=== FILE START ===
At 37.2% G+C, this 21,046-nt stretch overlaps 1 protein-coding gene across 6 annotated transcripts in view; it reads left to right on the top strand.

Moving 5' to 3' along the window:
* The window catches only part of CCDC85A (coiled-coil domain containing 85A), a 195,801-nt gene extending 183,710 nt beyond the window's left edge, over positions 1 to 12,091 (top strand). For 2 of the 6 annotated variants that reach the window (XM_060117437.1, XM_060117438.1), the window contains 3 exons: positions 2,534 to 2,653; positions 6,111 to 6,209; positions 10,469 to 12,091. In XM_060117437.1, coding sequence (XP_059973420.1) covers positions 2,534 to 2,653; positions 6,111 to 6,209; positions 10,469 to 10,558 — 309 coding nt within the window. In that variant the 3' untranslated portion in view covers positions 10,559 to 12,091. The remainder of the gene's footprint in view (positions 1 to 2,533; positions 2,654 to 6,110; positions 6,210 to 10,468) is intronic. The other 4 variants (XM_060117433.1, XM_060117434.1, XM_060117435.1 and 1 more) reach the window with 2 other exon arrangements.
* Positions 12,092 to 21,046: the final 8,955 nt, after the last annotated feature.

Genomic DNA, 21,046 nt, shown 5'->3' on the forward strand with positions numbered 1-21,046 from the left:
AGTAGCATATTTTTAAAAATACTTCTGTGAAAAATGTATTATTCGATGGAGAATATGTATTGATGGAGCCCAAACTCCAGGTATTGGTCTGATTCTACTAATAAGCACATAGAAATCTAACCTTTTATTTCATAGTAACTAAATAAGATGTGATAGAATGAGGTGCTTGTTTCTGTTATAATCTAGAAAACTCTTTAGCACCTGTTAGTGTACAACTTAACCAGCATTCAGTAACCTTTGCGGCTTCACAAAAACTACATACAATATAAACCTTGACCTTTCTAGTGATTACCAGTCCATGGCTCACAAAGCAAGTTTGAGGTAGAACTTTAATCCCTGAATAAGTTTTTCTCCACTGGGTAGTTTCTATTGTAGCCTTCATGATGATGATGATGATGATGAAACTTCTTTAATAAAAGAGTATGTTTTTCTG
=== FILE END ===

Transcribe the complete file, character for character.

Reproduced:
At 37.2% G+C, this 21,046-nt stretch overlaps 1 protein-coding gene across 6 annotated transcripts in view; it reads left to right on the top strand.

Moving 5' to 3' along the window:
* The window catches only part of CCDC85A (coiled-coil domain containing 85A), a 195,801-nt gene extending 183,710 nt beyond the window's left edge, over positions 1 to 12,091 (top strand). For 2 of the 6 annotated variants that reach the window (XM_060117437.1, XM_060117438.1), the window contains 3 exons: positions 2,534 to 2,653; positions 6,111 to 6,209; positions 10,469 to 12,091. In XM_060117437.1, coding sequence (XP_059973420.1) covers positions 2,534 to 2,653; positions 6,111 to 6,209; positions 10,469 to 10,558 — 309 coding nt within the window. In that variant the 3' untranslated portion in view covers positions 10,559 to 12,091. The remainder of the gene's footprint in view (positions 1 to 2,533; positions 2,654 to 6,110; positions 6,210 to 10,468) is intronic. The other 4 variants (XM_060117433.1, XM_060117434.1, XM_060117435.1 and 1 more) reach the window with 2 other exon arrangements.
* Positions 12,092 to 21,046: the final 8,955 nt, after the last annotated feature.

Genomic DNA, 21,046 nt, shown 5'->3' on the forward strand with positions numbered 1-21,046 from the left:
AGTAGCATATTTTTAAAAATACTTCTGTGAAAAATGTATTATTCGATGGAGAATATGTATTGATGGAGCCCAAACTCCAGGTATTGGTCTGATTCTACTAATAAGCACATAGAAATCTAACCTTTTATTTCATAGTAACTAAATAAGATGTGATAGAATGAGGTGCTTGTTTCTGTTATAATCTAGAAAACTCTTTAGCACCTGTTAGTGTACAACTTAACCAGCATTCAGTAACCTTTGCGGCTTCACAAAAACTACATACAATATAAACCTTGACCTTTCTAGTGATTACCAGTCCATGGCTCACAAAGCAAGTTTGAGGTAGAACTTTAATCCCTGAATAAGTTTTTCTCCACTGGGTAGTTTCTATTGTAGCCTTCATGATGATGATGATGATGATGAAACTTCTTTAATAAAAGAGTATGTTTTTCTG